I haven't been around forever, but has ever a campaign felt so plagued by gaffes made by non-candidates? Of the three emails I've gotten today from friends jawing about the campaign, two were about Jesse and another just read, "Did you see what Phil Gramm said?" (Here, in case you didn't.) Then, an email from Obama spokesman Tommy Vietor hit my inbox that consisted only of the following three lines:

JMart: On Gramm speaking for McCain, McCain said at his hastily-arranged press conference this afternoon that Gramm didn't speak for him.
But on the same day that he made that comment Gramm happened to be, well, speaking for him at a meeting of the Wall Street Journal's editorial board.
Oh-ho! Chilling! Over the year, we've gone through similar cycles of outrage with Sam Power, Austan Goolsbee, Bill Clinton, Michelle Obama, Mike Huckabee (the joke at the NRA about Obama getting shot), and in these last few days the non-candidate-gaffe rate seems to have exploded, with Wes Clark, Gramm, and Jackson (not a surrogate, but still a major pain), probably because there's nothing much else happening. In a way, I feel sorry for campaign surrogates: They walk a tightrope, mandated to say what the candidate can't quite say, but not to say what the candidate really can't say lest they set off a demented cycle of shock and sorrow. Do McCain and Obama really need so many minions and representatives covering every cable show, every hour? Can't we do away with this evil proliferation of surrogates? I never thought anything could, but the last few days have almost made me long for the time when the TV ran endless clips of Hillary and Obama sniping at each other -- at least both of them were running for office.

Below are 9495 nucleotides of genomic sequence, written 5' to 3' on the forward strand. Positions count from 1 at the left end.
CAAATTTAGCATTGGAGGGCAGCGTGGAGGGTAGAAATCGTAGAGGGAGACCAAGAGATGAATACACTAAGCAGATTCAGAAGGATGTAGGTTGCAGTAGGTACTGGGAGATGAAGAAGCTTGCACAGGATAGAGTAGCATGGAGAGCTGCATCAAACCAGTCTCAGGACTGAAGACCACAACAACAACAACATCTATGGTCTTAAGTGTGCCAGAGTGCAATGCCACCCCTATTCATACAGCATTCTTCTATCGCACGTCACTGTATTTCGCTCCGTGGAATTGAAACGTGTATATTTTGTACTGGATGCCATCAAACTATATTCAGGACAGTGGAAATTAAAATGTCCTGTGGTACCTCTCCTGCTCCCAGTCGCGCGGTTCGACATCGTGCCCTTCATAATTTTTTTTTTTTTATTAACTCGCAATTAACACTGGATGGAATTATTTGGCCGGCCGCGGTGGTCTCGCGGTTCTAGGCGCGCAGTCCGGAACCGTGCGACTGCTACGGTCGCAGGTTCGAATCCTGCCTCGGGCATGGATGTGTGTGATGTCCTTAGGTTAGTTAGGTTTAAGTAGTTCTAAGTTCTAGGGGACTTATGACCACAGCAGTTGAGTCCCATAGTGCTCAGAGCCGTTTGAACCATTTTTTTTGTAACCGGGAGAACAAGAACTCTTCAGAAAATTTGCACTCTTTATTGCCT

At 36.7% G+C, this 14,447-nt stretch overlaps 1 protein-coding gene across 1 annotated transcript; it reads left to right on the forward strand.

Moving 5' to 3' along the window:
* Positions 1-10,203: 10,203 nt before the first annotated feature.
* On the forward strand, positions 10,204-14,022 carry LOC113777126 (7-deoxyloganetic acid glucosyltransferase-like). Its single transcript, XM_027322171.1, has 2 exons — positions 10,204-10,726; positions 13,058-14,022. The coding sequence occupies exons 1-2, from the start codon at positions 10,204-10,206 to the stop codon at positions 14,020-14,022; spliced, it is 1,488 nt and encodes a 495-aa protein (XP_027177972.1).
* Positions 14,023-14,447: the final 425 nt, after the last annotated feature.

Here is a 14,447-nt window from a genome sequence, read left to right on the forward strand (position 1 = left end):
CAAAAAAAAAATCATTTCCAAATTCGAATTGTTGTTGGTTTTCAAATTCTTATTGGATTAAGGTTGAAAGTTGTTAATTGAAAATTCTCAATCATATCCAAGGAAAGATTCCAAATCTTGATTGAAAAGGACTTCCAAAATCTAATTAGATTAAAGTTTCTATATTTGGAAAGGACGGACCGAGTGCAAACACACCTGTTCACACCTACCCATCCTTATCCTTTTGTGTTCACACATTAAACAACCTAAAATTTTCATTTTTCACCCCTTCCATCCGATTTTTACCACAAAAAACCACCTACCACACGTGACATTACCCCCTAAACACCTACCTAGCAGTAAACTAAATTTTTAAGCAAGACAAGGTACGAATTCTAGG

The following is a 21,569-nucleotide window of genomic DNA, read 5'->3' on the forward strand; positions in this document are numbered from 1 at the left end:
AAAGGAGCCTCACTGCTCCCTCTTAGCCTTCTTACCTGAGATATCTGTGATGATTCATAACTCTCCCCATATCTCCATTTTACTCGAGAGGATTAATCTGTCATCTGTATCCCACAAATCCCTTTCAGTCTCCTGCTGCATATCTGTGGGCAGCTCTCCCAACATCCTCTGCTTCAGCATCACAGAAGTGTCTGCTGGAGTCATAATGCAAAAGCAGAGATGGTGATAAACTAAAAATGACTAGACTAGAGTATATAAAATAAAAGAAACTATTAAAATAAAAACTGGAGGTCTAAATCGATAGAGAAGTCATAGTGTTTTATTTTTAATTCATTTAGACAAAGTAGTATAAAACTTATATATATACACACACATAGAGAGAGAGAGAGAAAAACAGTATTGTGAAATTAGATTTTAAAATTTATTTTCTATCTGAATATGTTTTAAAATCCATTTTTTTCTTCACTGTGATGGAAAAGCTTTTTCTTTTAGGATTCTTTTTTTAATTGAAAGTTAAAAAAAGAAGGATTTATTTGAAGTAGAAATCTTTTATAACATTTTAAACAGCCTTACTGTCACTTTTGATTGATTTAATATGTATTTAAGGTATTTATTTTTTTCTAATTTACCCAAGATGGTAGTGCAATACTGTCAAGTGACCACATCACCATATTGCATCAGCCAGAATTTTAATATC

--Eve Fairbanks